You’ve made it through the open houses, the showing round robins, the competing offers, the inspections, the negotiations, and all the nail biting and here you are, ready for closing day. If everything goes smoothly, it’s a small formality: everyone signs and initials, you hand over your carefully saved money, shake hands, and leave with the key to your brand new home.
It’s exciting, it’s nerve-wracking, and it can feel overwhelming, but it doesn’t have to be. Knowing what to expect is a big part of making sure that everything does go smoothly.
Review your documents before closing day
By law, you’re entitled to receive your closing disclosure three days before your closing. This big document should be formatted exactly the same as your loan estimate, and it details both your closing costs and the seller’s closing costs. Make sure to carefully compare and review it prior to your closing.
Do your final walk-through
As a buyer, you’re usually entitled to do a final walk-through 24 hours prior to closing. What are you looking for? You’re making sure that the seller has vacated the property, and also that the home is in the same condition you’ve agreed upon in your contract. That means that if you and the seller agreed to make some repairs following your home inspection, double-checking to make sure those repairs were actually made.
Know who will be there
Typically, your neutral, third-party closing agent — a title officer, attorney, or escrow officer — will be there along with you, anyone else who is signing your loan and title with you, and your real estate agent. The closing will be run by your closing agent.
Make sure you have everything you need
You’ll need to be alert and you’ll need patience, but you must also have the following materials:
Cashier’s or certified check: Once you’ve reviewed your loan documents, you’ll know exactly what amount to bring, but you will need either a cashier’s or certified check made out to cover the down payment and any closing costs. Your closing agent will tell you who the check should be made out to, and if you’ll need one or two checks. It is an option to wire the funds, but wire transfers can also cause delays so if you are going to go this route, be prepared, and submit the transfer in advance.
Photo ID: Part of the closing process is to verify that you are yourself. Bring a current government-issued ID, such as a driver’s license or a passport. Make sure your ID matches the name on your title and mortgage.
Proof of insurance: Your closing agent will also be verifying that you have insurance that is both active on the closing day and paid for through one year.
Final purchase and sales contract: You’re also verifying that the information in your closing documents is the same as what has been provided to you, so bring these items just in case you need to double check.
What are you signing?
You’ll be closing on both your loan and your home purchase, so be prepared for quite a few documents. These can vary based on your home and loan specifics, but you can expect some combination of the following:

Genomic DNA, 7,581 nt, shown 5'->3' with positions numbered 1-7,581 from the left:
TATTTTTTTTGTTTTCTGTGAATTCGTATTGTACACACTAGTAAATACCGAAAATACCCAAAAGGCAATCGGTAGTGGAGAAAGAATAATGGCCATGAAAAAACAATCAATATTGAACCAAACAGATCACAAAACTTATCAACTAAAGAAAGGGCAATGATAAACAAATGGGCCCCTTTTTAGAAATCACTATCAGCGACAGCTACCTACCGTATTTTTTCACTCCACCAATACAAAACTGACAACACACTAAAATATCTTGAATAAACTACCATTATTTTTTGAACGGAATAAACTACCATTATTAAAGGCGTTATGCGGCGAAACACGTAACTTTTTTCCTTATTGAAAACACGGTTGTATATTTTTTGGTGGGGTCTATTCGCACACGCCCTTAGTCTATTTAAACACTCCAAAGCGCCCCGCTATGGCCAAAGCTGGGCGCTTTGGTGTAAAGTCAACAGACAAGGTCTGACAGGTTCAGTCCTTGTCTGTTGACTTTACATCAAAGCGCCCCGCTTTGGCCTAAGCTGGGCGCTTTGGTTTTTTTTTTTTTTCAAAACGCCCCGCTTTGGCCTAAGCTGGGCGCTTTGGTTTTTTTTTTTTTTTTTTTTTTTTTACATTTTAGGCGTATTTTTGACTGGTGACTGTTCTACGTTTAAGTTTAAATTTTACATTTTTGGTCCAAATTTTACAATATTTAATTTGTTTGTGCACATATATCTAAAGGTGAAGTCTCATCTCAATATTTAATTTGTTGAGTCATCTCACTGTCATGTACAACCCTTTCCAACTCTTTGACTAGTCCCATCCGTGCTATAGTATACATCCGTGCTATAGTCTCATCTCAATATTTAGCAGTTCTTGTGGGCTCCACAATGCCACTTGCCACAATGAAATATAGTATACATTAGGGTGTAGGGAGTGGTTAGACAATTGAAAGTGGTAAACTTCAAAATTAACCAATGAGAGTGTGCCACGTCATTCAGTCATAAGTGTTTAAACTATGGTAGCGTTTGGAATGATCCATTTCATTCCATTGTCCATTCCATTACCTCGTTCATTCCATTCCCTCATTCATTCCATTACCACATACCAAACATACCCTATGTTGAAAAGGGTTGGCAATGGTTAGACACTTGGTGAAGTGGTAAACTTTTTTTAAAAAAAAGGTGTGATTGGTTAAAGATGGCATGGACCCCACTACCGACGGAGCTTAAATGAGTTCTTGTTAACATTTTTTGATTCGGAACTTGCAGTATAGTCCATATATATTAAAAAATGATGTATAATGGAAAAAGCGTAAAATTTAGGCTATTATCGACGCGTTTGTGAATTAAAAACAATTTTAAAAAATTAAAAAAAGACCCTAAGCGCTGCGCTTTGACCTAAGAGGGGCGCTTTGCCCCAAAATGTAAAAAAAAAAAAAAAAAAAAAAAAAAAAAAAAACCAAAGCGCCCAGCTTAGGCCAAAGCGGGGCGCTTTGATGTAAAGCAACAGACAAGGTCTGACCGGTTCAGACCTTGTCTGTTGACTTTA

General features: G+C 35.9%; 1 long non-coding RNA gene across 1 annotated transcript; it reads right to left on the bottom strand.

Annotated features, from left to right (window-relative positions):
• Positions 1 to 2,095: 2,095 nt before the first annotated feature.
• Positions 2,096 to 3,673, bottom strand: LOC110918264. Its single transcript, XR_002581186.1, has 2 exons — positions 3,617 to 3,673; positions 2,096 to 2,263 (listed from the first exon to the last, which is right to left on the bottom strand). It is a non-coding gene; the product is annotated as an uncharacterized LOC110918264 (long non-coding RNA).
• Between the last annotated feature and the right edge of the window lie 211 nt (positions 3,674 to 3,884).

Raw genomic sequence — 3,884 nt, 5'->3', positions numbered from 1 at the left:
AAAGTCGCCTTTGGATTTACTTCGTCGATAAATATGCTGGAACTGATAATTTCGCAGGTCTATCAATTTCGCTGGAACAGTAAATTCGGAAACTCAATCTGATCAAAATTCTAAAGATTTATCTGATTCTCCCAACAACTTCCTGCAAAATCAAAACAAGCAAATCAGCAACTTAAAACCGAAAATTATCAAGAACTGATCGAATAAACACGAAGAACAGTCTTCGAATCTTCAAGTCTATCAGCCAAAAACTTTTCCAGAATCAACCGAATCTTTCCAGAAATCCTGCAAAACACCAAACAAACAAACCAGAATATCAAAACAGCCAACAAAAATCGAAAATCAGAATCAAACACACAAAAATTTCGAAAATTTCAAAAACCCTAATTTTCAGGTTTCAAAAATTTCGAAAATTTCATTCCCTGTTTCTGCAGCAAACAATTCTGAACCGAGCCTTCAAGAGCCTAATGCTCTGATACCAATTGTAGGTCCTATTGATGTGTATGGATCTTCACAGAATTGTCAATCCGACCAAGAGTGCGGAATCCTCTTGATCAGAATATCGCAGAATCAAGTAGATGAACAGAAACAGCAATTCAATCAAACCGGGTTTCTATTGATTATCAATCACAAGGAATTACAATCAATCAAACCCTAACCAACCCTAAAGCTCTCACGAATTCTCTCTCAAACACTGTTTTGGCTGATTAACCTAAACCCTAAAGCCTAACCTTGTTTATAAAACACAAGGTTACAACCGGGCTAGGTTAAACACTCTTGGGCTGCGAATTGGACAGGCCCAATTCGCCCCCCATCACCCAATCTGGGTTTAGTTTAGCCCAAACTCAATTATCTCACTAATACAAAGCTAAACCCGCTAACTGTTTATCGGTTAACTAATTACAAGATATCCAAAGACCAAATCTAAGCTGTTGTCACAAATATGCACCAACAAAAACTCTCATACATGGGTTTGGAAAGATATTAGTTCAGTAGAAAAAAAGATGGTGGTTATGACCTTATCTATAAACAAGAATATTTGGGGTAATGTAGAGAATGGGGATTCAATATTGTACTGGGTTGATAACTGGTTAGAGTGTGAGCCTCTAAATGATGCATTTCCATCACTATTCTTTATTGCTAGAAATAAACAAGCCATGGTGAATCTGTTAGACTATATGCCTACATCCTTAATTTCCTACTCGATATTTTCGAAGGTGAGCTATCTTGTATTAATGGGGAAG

Promissory note: This is a promise to pay back the loan amount, and outlines your loan terms.
Truth in lending statement: This is also known as Regulation Z, which you receive before you sign your mortgage contract. It details your interest rate, your annual percentage rate, the amount of the loan and the total cost of your loan.
Mortgage: When you sign this, your lender puts a lien on your new property, and you have put up your new home as security for the money you owe on it.
Monthly payment letter: This breaks down the details of your monthly mortgage payment to show how your principal, interest, taxes, and insurance all add up to the total payment
Title: This is the piece of paper that legally describes the property you’re buying, and officially transfers the title from the seller to you, the buyer
Proration papers: These papers explain how you’re divvying up costs like property taxes, interests, homeowner association dues, utility bills, etc. for the month you’re closing in.
Statement of Information: This is also known as a statement of identity, and is used by your title company to properly verify you and avoid confusion between you and anyone else with a similar name.
Declaration of Reports: When you sign this, you’re acknowledging that, as the buyer, you have both seen and signed off on the inspection reports that have been done on the home you’re buying.
Abstract of Title: This document is a list of all of the recorded documents that affect the title.
Be prepared for delays
Because humans are humans, mistakes can and do happen, and something as small as a typo can hold up a closing. If that happens, whether the interest rate is off or your name is printed wrong, your loan documents may be sent back to your lender in order to correct the mistake — which can delay your closing.
It’s always best to be prepared for these types of scenarios, just in case, as much as you hope they don’t happen. Try to schedule your closing earlier in the day, versus at the end of the day, and most of all, don’t wait to schedule your closing until the last day on your contract.
Take the entire day off
If there are delays, it may not be sufficient to try to only take your lunch break to close. This is a big day! Take the entire day off in case anything happens, and if it doesn’t, well, you just got the key to your new house!